Hot answers tagged campaign-development
Go Play! I haven't played a table top RPG before Do that. You have friends who according to what you wrote, want you to play. Ask them if you can be a player first, or at least watch them play. Being a player isn't the same as being a GM, but since the GM sets the game up for the players, if you get some experience playing you will understand a lot ...
You're right, combat only challenges get pretty boring. So in a long term campaign, it's good to have a bunch of other kinds of things that PCs can spend their time on. These tend to break down into three different kinds of things. Action scenes other than combat Non-action skill-driven challenges Strategy and Diplomacy Action Scenes Other Than Combat ...
Pathfinder provides an overwhelming focus on combat, and what non-combat options exist aren’t very complex or interesting. When I look at a character sheet or a manual, the vast majority of it is about combat options. Even skills are frequently geared toward combat applications, like feinting or demanding surrender. If I've spent most of my time in ...
You're right that GMing is not just about writing—in fact, "frustrated writer syndrome" is often a problem that bad GMs have, since roleplaying is a shared creation and sticking to a specific plot is often un-fun for the rest of the players, and doesn't really suit the medium. When writing you control the protagonists, but in roleplaying the GM by ...
The simulationist computer game Dwarf Fortress (http://www.bay12games.com/dwarves/) has a 'legends' mode that is, in essence, a world history generator and will also provide an (evolving) map. It is noted for its depth in culture/world details, so it might be a good fit; and our gaming group has used it for world map/location/NPC generation.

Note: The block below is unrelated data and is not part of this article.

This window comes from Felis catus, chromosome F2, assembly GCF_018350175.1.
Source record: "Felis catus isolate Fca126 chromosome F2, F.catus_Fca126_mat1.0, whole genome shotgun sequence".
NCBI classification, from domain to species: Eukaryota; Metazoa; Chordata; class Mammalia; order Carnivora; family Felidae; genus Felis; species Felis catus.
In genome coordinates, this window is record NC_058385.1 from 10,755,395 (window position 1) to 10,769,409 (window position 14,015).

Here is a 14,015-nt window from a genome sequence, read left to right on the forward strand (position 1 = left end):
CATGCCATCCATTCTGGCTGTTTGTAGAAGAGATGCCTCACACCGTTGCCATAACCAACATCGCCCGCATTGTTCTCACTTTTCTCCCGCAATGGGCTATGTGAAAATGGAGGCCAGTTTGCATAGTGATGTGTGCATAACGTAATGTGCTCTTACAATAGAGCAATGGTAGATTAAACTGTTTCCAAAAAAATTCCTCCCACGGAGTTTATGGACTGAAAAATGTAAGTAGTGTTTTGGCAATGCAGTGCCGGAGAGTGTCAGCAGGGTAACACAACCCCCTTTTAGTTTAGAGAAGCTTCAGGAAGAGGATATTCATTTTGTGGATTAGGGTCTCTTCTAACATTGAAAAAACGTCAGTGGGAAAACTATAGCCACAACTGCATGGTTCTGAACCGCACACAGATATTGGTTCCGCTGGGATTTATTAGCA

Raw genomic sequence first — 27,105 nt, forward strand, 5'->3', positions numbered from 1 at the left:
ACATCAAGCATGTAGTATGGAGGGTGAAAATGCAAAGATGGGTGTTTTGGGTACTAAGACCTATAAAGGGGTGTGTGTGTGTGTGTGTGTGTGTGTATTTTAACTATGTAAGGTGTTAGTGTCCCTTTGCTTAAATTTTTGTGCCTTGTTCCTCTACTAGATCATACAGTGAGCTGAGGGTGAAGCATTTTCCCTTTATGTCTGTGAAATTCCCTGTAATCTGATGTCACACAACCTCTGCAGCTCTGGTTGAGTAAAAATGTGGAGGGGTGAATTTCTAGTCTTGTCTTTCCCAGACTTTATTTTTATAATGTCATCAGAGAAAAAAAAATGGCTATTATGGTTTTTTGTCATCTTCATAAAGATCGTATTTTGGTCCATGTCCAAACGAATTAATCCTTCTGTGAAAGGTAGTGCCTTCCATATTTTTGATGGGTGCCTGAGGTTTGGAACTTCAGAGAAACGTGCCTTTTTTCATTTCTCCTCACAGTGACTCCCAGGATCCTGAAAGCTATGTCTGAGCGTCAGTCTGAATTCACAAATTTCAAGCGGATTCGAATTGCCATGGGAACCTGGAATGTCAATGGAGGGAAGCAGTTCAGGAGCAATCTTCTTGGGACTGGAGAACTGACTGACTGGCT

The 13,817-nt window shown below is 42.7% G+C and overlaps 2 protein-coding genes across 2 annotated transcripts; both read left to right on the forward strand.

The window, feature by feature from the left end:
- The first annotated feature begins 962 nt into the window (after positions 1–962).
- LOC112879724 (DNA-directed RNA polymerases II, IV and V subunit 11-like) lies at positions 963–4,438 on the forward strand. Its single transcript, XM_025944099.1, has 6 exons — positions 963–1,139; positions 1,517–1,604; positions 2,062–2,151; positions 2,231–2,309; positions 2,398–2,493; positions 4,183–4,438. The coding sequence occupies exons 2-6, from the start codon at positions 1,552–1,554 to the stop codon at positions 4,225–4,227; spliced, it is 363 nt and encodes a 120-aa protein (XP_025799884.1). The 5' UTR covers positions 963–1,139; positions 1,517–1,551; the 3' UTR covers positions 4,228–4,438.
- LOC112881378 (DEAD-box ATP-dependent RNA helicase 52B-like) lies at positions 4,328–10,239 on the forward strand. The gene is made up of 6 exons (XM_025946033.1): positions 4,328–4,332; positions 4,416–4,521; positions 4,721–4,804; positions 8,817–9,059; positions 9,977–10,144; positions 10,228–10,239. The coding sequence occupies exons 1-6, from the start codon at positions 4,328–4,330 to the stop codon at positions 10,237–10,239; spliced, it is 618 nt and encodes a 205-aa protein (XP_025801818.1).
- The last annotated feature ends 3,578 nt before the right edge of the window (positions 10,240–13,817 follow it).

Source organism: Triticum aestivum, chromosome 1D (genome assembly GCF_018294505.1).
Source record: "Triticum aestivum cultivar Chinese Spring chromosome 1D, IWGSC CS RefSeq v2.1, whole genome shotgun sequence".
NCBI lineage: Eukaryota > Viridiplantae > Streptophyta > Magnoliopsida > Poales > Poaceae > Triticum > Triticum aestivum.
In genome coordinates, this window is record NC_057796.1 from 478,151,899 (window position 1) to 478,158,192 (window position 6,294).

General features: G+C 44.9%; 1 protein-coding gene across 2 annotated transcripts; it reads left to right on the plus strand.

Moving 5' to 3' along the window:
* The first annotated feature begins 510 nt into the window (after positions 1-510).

Dawn of Worlds is a collaborative narrative game in which two or more people portray the "gods" of a fantasy world and create the world's history in three "ages". It's free and fun. In your case, I would simply start in the Third Age. It's possible to play it solo, although it's more fun if you get someone else involved.
There is an option that I used once, but requires some work, is similar to something I've seen on Song of Ice and Fire RPG from Green Ronin, make non-combat situation like a combat. Let's explain this: A discussion or a political debate is the use of "force" so it is, in some way, similar to combat. So you have to identify these "social combat" elements, ...
While not specifically ACKS, I have worked examples for each step of my How to build a fantasy sandbox series. The authors of ACKS and I correspond and have exchanged ideas so there are some common issue we both address. In the post there is a link to a PDF Download.
If you're doing a standard dungeon-delving campaign, there's one tried and true obstacle that is sure to add a little interesting complication to the campaign: Traps Regardless of whether you're running a campaign with rogues who can disarm them, or mages who can dispel them, constructing complicated traps can ensure that your party doesn't just go ...
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